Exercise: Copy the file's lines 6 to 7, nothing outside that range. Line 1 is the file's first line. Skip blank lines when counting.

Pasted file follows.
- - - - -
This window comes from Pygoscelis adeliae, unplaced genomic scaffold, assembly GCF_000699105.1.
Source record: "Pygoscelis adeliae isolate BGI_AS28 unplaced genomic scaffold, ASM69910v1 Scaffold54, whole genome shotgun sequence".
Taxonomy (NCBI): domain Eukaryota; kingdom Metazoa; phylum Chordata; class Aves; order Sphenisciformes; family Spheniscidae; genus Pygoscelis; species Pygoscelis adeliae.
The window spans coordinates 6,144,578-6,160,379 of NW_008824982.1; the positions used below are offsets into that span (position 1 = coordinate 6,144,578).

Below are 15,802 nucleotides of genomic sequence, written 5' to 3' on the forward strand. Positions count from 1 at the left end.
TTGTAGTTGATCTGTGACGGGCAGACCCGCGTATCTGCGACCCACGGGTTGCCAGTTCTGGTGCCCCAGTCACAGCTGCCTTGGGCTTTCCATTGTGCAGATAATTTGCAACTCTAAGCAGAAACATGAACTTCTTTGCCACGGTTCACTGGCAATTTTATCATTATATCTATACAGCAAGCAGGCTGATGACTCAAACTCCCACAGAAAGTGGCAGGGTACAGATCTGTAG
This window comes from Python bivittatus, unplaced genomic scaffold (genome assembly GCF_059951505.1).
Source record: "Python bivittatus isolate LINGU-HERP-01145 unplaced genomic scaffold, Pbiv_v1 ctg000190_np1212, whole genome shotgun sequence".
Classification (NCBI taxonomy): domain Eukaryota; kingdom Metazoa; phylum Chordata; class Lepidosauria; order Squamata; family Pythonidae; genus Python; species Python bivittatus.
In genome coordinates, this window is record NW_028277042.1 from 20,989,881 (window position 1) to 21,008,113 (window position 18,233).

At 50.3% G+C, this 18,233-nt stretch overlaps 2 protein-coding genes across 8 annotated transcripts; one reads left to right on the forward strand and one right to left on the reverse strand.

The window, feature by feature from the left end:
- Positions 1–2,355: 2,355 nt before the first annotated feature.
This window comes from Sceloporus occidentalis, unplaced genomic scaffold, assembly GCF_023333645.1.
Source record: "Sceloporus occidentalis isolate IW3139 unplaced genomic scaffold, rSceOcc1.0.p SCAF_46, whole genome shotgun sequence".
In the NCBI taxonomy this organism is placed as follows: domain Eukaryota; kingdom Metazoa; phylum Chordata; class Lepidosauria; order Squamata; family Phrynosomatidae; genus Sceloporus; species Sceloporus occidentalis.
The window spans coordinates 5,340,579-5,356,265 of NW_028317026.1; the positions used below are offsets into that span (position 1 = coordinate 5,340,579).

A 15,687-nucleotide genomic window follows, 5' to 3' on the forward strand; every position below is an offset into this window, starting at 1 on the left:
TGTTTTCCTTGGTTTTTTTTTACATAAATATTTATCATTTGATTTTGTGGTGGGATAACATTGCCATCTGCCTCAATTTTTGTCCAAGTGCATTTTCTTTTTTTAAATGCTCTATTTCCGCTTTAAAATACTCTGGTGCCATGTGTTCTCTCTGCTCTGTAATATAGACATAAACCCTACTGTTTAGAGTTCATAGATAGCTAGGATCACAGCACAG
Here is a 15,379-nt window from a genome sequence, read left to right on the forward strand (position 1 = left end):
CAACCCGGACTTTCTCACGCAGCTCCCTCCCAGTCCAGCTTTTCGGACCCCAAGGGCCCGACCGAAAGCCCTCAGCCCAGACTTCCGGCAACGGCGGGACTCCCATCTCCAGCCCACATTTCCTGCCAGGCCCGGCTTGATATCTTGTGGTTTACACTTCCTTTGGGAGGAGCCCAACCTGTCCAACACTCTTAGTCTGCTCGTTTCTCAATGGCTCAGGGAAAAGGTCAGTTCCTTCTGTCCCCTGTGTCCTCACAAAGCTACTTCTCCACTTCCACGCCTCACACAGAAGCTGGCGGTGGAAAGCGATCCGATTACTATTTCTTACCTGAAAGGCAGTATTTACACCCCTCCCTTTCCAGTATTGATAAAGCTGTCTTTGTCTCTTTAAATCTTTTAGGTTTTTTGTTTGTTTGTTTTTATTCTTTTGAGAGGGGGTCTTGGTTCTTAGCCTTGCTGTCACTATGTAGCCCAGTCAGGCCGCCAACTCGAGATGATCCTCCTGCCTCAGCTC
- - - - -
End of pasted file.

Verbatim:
TTGTAGTTGATCTGTGACGGGCAGACCCGCGTATCTGCGACCCACGGGTTGCCAGTTCTGGTGCCCCAGTCACAGCTGCCTTGGGCTTTCCATTGTGCAGATAATTTGCAACTCTAAGCAGAAACATGAACTTCTTTGCCACGGTTCACTGGCAATTTTATCATTATATCTATACAGCAAGCAGGCTGATGACTCAAACTCCCACAGAAAGTGGCAGGGTACAGATCTGTAG
This window comes from Python bivittatus, unplaced genomic scaffold (genome assembly GCF_059951505.1).